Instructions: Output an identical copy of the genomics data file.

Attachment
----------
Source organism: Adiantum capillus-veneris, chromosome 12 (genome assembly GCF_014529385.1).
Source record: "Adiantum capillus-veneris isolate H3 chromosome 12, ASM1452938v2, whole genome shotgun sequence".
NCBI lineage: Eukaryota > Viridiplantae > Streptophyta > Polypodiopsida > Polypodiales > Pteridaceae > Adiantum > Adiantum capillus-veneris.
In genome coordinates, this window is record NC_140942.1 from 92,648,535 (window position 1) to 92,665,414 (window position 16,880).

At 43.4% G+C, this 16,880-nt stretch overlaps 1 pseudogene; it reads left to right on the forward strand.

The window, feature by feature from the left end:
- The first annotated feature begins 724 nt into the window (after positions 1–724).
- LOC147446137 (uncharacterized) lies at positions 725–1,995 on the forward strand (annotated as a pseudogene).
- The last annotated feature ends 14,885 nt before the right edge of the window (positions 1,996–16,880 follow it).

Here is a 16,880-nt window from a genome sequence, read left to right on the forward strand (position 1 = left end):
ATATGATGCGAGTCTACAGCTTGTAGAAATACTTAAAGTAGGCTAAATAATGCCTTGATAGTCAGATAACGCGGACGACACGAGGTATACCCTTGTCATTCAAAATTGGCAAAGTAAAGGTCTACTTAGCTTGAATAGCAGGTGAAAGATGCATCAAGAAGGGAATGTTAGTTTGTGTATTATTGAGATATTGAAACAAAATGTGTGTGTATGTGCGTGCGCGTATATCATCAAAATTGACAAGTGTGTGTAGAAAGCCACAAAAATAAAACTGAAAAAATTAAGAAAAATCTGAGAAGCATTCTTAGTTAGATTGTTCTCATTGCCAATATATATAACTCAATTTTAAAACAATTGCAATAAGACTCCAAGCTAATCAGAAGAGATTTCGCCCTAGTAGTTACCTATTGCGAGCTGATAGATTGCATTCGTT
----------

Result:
Source organism: Adiantum capillus-veneris, chromosome 12 (genome assembly GCF_014529385.1).
Source record: "Adiantum capillus-veneris isolate H3 chromosome 12, ASM1452938v2, whole genome shotgun sequence".
NCBI lineage: Eukaryota > Viridiplantae > Streptophyta > Polypodiopsida > Polypodiales > Pteridaceae > Adiantum > Adiantum capillus-veneris.
In genome coordinates, this window is record NC_140942.1 from 92,648,535 (window position 1) to 92,665,414 (window position 16,880).

At 43.4% G+C, this 16,880-nt stretch overlaps 1 pseudogene; it reads left to right on the forward strand.

The window, feature by feature from the left end:
- The first annotated feature begins 724 nt into the window (after positions 1–724).
- LOC147446137 (uncharacterized) lies at positions 725–1,995 on the forward strand (annotated as a pseudogene).
- The last annotated feature ends 14,885 nt before the right edge of the window (positions 1,996–16,880 follow it).

Here is a 16,880-nt window from a genome sequence, read left to right on the forward strand (position 1 = left end):
ATATGATGCGAGTCTACAGCTTGTAGAAATACTTAAAGTAGGCTAAATAATGCCTTGATAGTCAGATAACGCGGACGACACGAGGTATACCCTTGTCATTCAAAATTGGCAAAGTAAAGGTCTACTTAGCTTGAATAGCAGGTGAAAGATGCATCAAGAAGGGAATGTTAGTTTGTGTATTATTGAGATATTGAAACAAAATGTGTGTGTATGTGCGTGCGCGTATATCATCAAAATTGACAAGTGTGTGTAGAAAGCCACAAAAATAAAACTGAAAAAATTAAGAAAAATCTGAGAAGCATTCTTAGTTAGATTGTTCTCATTGCCAATATATATAACTCAATTTTAAAACAATTGCAATAAGACTCCAAGCTAATCAGAAGAGATTTCGCCCTAGTAGTTACCTATTGCGAGCTGATAGATTGCATTCGTT